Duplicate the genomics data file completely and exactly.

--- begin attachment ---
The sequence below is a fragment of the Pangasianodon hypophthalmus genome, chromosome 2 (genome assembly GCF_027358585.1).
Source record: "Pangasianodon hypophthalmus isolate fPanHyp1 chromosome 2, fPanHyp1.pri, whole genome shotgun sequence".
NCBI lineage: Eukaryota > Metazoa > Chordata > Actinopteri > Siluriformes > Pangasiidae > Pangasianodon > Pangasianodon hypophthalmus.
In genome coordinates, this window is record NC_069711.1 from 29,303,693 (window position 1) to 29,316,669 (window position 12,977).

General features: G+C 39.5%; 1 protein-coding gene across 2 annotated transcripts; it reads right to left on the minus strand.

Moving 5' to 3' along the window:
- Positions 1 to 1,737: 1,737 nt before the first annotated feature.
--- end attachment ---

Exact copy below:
The sequence below is a fragment of the Pangasianodon hypophthalmus genome, chromosome 2 (genome assembly GCF_027358585.1).
Source record: "Pangasianodon hypophthalmus isolate fPanHyp1 chromosome 2, fPanHyp1.pri, whole genome shotgun sequence".
NCBI lineage: Eukaryota > Metazoa > Chordata > Actinopteri > Siluriformes > Pangasiidae > Pangasianodon > Pangasianodon hypophthalmus.
In genome coordinates, this window is record NC_069711.1 from 29,303,693 (window position 1) to 29,316,669 (window position 12,977).

General features: G+C 39.5%; 1 protein-coding gene across 2 annotated transcripts; it reads right to left on the minus strand.

Moving 5' to 3' along the window:
- Positions 1 to 1,737: 1,737 nt before the first annotated feature.